Collateral to meet margin requirements under the SEC rules must consist of cash, securities, money market instruments, a major foreign currency, the settlement currency of the uncleared security-based swap or gold. Standardized haircuts under the SEC’s net capital rules or the CFTC’s margin rules (if applied consistently with respect to a particular counterparty) must be applied when valuing such collateral.

Non-bank SBSDs are permitted to use either a standardized approach or an industry standard model (pending SEC approval, which the SEC believes will generally be sought) to calculate IM.[6] The final rules also provide non-bank SBSDs with provisional approval of IM models that have been approved by other federal regulators.There are a number of exceptions to the margin collection and posting requirements for SBSDs under the final rules, which are detailed in the following table.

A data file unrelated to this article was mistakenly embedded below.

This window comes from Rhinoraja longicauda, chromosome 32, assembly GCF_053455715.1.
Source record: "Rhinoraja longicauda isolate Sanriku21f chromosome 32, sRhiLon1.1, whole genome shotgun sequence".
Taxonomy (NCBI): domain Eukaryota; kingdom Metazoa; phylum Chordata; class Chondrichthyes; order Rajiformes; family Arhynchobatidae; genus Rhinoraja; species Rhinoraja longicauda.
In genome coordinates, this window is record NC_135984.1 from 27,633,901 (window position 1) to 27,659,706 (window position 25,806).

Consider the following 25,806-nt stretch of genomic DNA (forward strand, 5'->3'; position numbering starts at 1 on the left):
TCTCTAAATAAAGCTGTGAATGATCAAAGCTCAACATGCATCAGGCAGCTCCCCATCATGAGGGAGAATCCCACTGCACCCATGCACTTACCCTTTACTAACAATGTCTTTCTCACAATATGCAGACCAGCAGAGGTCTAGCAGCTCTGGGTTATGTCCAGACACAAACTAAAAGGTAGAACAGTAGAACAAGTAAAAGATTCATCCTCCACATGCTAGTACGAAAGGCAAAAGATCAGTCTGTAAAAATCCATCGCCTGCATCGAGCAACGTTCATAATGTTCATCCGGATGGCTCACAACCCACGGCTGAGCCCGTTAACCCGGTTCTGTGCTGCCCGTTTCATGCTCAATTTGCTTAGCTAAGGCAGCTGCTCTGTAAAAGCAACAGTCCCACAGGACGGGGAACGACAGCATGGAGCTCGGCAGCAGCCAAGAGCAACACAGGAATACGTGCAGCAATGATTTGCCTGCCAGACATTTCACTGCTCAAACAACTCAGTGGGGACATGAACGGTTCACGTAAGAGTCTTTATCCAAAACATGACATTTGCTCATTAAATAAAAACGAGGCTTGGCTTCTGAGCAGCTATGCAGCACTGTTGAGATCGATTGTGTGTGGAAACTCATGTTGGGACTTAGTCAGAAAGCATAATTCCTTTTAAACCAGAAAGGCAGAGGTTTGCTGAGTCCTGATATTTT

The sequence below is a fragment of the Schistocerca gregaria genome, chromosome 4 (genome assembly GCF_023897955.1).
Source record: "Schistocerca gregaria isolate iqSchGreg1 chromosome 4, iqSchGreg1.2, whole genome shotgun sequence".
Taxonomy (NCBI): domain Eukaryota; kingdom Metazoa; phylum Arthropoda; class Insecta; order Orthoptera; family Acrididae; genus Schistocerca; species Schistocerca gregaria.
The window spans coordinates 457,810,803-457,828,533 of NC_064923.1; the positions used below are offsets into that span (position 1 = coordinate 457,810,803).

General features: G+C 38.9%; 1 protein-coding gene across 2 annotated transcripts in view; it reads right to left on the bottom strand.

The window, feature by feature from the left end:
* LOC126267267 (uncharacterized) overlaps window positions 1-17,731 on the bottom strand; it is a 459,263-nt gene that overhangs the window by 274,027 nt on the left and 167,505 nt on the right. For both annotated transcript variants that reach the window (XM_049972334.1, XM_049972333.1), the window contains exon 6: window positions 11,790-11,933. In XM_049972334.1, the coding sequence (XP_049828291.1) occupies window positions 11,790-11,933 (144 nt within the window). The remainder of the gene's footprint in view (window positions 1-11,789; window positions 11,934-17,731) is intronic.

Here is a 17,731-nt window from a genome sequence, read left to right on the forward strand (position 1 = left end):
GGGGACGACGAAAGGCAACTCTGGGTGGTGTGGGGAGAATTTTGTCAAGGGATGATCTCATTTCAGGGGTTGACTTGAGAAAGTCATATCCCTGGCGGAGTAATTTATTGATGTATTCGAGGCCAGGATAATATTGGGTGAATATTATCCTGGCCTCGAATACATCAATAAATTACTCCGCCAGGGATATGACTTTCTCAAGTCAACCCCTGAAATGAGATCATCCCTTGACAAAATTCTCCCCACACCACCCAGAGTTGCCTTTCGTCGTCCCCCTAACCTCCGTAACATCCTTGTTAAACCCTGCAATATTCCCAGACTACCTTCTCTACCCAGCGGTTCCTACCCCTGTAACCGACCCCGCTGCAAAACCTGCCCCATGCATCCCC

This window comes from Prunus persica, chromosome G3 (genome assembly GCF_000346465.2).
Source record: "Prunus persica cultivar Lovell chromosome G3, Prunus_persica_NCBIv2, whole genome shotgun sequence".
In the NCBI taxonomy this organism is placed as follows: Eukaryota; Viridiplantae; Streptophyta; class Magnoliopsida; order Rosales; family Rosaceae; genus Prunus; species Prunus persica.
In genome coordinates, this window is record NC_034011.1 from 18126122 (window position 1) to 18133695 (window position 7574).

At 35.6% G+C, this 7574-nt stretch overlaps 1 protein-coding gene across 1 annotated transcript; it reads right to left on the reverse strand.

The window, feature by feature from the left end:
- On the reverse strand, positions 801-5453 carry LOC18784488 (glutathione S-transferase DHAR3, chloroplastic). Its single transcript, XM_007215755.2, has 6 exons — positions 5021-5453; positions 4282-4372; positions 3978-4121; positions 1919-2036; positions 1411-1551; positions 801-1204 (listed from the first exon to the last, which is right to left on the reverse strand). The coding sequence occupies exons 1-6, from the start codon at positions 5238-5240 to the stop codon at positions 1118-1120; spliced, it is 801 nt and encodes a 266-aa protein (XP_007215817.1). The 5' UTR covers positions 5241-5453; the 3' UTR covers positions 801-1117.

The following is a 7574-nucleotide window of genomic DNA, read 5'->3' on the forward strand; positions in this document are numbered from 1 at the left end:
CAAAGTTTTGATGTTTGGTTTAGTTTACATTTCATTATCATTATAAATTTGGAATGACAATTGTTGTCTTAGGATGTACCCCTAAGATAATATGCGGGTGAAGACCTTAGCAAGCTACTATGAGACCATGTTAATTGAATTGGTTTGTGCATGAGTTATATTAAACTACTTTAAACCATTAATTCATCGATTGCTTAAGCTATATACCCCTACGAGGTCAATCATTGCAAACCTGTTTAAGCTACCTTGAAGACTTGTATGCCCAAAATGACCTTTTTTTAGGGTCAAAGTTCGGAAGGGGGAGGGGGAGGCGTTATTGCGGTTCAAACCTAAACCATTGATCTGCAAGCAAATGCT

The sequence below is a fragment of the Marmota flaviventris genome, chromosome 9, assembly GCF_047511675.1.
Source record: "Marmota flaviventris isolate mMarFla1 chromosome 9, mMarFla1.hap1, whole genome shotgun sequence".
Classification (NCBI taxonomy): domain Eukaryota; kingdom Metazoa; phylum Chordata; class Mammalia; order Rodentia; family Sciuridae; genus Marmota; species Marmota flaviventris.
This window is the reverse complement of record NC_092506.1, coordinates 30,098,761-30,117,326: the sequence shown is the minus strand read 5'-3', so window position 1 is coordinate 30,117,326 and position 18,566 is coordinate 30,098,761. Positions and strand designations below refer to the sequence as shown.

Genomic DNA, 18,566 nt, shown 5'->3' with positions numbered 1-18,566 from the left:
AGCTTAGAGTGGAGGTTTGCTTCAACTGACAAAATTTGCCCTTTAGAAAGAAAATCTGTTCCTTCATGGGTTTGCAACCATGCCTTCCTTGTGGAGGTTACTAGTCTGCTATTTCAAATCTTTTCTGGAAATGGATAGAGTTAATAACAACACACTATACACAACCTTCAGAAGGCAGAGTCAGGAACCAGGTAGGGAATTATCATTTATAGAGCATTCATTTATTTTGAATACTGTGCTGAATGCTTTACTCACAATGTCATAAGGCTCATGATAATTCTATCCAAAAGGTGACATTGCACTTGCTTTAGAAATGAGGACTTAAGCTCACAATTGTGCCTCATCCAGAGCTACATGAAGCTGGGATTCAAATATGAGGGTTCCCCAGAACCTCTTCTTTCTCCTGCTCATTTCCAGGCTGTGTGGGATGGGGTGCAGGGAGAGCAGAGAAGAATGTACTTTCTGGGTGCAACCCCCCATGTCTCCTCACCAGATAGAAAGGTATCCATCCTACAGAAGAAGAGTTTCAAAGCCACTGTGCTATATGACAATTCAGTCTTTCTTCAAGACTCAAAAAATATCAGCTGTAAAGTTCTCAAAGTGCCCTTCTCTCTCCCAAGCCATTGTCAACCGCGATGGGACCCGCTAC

Commercial end user

Need not collect

Need not collect

Need not deliver

Bank for international settlements or European stability mechanism

Need not collect

Need not collect

Need not deliver

Multilateral development bank

Need not collect

Need not collect

Need not deliver

Financial Market Intermediary[7]

Must collect

Need not collect

Must deliver


Must collect

Need not collect

Must deliver

Sovereign with minimal credit risk

Must collect

Need not collect

Must deliver

Legacy account

Need not collect

Need not collect

Need not deliver

IM below $50 million threshold

Must collect

Need not collect

Must deliver

$500,000 minimum transfer amount

Need not collect

Need not collect

Need not deliver